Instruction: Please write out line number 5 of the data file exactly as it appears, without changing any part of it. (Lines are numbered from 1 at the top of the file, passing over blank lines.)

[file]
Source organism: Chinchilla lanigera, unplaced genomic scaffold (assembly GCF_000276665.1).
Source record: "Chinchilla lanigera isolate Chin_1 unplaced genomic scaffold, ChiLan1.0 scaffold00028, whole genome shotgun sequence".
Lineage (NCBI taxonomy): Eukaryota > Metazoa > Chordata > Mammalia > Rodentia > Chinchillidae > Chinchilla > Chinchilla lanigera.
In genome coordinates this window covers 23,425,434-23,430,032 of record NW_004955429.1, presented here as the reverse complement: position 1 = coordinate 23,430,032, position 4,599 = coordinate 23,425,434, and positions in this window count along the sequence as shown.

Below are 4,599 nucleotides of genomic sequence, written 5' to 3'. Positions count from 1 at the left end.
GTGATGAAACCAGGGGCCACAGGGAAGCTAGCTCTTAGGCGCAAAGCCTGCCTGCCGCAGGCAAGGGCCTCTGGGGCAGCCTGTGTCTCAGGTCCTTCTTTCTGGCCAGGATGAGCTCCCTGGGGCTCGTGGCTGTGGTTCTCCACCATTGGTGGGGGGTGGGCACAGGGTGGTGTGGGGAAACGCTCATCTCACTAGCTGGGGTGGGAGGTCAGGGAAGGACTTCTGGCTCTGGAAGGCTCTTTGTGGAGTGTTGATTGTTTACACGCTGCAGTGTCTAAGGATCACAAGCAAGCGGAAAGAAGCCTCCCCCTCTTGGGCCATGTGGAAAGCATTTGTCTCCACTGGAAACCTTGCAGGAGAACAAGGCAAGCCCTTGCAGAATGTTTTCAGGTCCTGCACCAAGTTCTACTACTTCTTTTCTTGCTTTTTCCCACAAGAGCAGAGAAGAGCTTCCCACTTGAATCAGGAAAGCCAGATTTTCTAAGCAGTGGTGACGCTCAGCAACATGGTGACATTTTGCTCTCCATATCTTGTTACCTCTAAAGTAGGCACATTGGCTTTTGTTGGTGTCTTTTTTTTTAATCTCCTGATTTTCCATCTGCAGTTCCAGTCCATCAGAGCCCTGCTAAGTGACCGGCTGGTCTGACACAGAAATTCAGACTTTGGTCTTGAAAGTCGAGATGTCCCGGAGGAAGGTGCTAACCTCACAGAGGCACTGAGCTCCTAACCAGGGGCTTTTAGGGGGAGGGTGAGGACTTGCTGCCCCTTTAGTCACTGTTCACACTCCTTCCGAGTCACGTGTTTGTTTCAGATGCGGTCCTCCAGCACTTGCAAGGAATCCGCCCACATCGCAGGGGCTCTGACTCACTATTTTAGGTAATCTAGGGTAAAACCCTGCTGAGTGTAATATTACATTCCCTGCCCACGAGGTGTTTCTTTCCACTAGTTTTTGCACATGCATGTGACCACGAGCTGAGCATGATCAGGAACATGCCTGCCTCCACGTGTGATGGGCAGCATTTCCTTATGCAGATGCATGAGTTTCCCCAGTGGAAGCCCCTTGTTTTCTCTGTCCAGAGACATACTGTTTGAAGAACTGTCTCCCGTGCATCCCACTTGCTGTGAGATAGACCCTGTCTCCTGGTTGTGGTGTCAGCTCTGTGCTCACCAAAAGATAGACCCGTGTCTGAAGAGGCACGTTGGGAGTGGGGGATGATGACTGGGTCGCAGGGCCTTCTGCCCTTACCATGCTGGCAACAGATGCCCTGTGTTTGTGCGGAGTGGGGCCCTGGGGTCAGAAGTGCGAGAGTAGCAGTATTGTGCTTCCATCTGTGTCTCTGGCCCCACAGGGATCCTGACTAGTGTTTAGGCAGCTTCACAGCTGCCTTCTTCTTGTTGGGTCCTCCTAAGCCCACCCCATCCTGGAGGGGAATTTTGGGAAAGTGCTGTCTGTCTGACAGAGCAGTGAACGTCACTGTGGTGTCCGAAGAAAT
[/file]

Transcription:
Below are 4,599 nucleotides of genomic sequence, written 5' to 3'. Positions count from 1 at the left end.